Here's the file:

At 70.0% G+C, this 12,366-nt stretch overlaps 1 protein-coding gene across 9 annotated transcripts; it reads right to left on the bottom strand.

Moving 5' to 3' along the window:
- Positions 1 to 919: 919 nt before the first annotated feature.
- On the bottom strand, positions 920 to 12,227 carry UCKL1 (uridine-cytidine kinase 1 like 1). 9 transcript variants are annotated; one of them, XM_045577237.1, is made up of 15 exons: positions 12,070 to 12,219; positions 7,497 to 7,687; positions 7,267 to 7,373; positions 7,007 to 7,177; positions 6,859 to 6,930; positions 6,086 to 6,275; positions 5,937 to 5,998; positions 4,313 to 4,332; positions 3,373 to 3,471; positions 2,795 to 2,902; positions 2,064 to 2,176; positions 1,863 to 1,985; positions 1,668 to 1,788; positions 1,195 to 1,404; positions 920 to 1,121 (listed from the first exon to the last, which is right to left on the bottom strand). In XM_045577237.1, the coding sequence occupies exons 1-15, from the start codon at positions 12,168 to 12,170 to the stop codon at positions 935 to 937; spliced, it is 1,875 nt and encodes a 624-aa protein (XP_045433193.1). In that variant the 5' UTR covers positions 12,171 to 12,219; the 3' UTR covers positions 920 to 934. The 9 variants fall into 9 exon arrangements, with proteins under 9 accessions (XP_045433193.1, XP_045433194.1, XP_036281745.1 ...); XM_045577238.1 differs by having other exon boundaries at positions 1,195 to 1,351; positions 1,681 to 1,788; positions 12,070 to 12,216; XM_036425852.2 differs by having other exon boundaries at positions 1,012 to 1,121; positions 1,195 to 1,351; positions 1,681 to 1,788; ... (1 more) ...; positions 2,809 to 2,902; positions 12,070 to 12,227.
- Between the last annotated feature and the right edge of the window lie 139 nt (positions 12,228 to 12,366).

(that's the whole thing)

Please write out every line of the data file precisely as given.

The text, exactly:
At 70.0% G+C, this 12,366-nt stretch overlaps 1 protein-coding gene across 9 annotated transcripts; it reads right to left on the bottom strand.

Moving 5' to 3' along the window:
- Positions 1 to 919: 919 nt before the first annotated feature.
- On the bottom strand, positions 920 to 12,227 carry UCKL1 (uridine-cytidine kinase 1 like 1). 9 transcript variants are annotated; one of them, XM_045577237.1, is made up of 15 exons: positions 12,070 to 12,219; positions 7,497 to 7,687; positions 7,267 to 7,373; positions 7,007 to 7,177; positions 6,859 to 6,930; positions 6,086 to 6,275; positions 5,937 to 5,998; positions 4,313 to 4,332; positions 3,373 to 3,471; positions 2,795 to 2,902; positions 2,064 to 2,176; positions 1,863 to 1,985; positions 1,668 to 1,788; positions 1,195 to 1,404; positions 920 to 1,121 (listed from the first exon to the last, which is right to left on the bottom strand). In XM_045577237.1, the coding sequence occupies exons 1-15, from the start codon at positions 12,168 to 12,170 to the stop codon at positions 935 to 937; spliced, it is 1,875 nt and encodes a 624-aa protein (XP_045433193.1). In that variant the 5' UTR covers positions 12,171 to 12,219; the 3' UTR covers positions 920 to 934. The 9 variants fall into 9 exon arrangements, with proteins under 9 accessions (XP_045433193.1, XP_045433194.1, XP_036281745.1 ...); XM_045577238.1 differs by having other exon boundaries at positions 1,195 to 1,351; positions 1,681 to 1,788; positions 12,070 to 12,216; XM_036425852.2 differs by having other exon boundaries at positions 1,012 to 1,121; positions 1,195 to 1,351; positions 1,681 to 1,788; ... (1 more) ...; positions 2,809 to 2,902; positions 12,070 to 12,227.
- Between the last annotated feature and the right edge of the window lie 139 nt (positions 12,228 to 12,366).